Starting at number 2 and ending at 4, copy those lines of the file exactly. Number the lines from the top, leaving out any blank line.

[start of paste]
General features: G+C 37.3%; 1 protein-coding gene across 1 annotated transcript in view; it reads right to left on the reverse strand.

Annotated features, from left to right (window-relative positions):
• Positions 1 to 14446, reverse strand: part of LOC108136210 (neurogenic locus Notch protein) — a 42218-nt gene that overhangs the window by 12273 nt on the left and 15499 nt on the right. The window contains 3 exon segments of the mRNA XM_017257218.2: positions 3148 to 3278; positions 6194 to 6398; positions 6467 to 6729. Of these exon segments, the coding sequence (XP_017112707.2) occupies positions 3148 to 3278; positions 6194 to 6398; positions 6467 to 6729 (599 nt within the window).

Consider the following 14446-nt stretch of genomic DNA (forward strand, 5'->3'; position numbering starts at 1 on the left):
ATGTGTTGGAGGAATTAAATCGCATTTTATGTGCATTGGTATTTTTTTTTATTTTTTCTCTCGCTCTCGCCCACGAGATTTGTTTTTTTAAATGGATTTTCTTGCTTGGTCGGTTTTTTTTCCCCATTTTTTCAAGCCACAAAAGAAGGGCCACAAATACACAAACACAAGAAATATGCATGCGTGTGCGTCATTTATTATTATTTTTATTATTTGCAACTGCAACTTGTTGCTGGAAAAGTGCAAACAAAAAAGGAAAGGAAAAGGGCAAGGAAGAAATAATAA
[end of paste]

Annotated features, from left to right (window-relative positions):
• Positions 1 to 14446, reverse strand: part of LOC108136210 (neurogenic locus Notch protein) — a 42218-nt gene that overhangs the window by 12273 nt on the left and 15499 nt on the right. The window contains 3 exon segments of the mRNA XM_017257218.2: positions 3148 to 3278; positions 6194 to 6398; positions 6467 to 6729. Of these exon segments, the coding sequence (XP_017112707.2) occupies positions 3148 to 3278; positions 6194 to 6398; positions 6467 to 6729 (599 nt within the window).

Consider the following 14446-nt stretch of genomic DNA (forward strand, 5'->3'; position numbering starts at 1 on the left):